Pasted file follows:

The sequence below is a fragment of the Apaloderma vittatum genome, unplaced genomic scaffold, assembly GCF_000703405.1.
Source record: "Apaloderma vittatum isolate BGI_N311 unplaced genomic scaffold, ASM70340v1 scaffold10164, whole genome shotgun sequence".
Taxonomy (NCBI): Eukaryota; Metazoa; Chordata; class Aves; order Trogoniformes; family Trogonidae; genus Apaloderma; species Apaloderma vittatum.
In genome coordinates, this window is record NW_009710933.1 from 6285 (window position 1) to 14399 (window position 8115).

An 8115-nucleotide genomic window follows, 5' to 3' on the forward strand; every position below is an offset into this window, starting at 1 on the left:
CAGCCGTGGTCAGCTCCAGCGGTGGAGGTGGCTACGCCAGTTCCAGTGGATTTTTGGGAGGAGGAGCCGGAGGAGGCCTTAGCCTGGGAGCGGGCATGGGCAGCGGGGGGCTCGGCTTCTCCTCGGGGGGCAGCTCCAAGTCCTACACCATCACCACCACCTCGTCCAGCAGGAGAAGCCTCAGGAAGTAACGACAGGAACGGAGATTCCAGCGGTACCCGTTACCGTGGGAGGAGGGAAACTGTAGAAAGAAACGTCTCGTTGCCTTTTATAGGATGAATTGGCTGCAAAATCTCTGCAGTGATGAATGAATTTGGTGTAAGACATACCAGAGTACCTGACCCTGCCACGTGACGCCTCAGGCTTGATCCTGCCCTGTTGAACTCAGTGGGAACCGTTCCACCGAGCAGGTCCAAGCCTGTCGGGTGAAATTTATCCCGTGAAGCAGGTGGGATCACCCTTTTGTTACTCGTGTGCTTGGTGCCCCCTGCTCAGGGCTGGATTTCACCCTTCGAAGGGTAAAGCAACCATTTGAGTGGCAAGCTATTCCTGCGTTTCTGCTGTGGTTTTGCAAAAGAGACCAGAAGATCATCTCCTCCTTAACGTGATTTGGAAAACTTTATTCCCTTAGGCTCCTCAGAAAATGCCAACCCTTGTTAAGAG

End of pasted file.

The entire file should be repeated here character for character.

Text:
The sequence below is a fragment of the Apaloderma vittatum genome, unplaced genomic scaffold, assembly GCF_000703405.1.
Source record: "Apaloderma vittatum isolate BGI_N311 unplaced genomic scaffold, ASM70340v1 scaffold10164, whole genome shotgun sequence".
Taxonomy (NCBI): Eukaryota; Metazoa; Chordata; class Aves; order Trogoniformes; family Trogonidae; genus Apaloderma; species Apaloderma vittatum.
In genome coordinates, this window is record NW_009710933.1 from 6285 (window position 1) to 14399 (window position 8115).

An 8115-nucleotide genomic window follows, 5' to 3' on the forward strand; every position below is an offset into this window, starting at 1 on the left:
CAGCCGTGGTCAGCTCCAGCGGTGGAGGTGGCTACGCCAGTTCCAGTGGATTTTTGGGAGGAGGAGCCGGAGGAGGCCTTAGCCTGGGAGCGGGCATGGGCAGCGGGGGGCTCGGCTTCTCCTCGGGGGGCAGCTCCAAGTCCTACACCATCACCACCACCTCGTCCAGCAGGAGAAGCCTCAGGAAGTAACGACAGGAACGGAGATTCCAGCGGTACCCGTTACCGTGGGAGGAGGGAAACTGTAGAAAGAAACGTCTCGTTGCCTTTTATAGGATGAATTGGCTGCAAAATCTCTGCAGTGATGAATGAATTTGGTGTAAGACATACCAGAGTACCTGACCCTGCCACGTGACGCCTCAGGCTTGATCCTGCCCTGTTGAACTCAGTGGGAACCGTTCCACCGAGCAGGTCCAAGCCTGTCGGGTGAAATTTATCCCGTGAAGCAGGTGGGATCACCCTTTTGTTACTCGTGTGCTTGGTGCCCCCTGCTCAGGGCTGGATTTCACCCTTCGAAGGGTAAAGCAACCATTTGAGTGGCAAGCTATTCCTGCGTTTCTGCTGTGGTTTTGCAAAAGAGACCAGAAGATCATCTCCTCCTTAACGTGATTTGGAAAACTTTATTCCCTTAGGCTCCTCAGAAAATGCCAACCCTTGTTAAGAG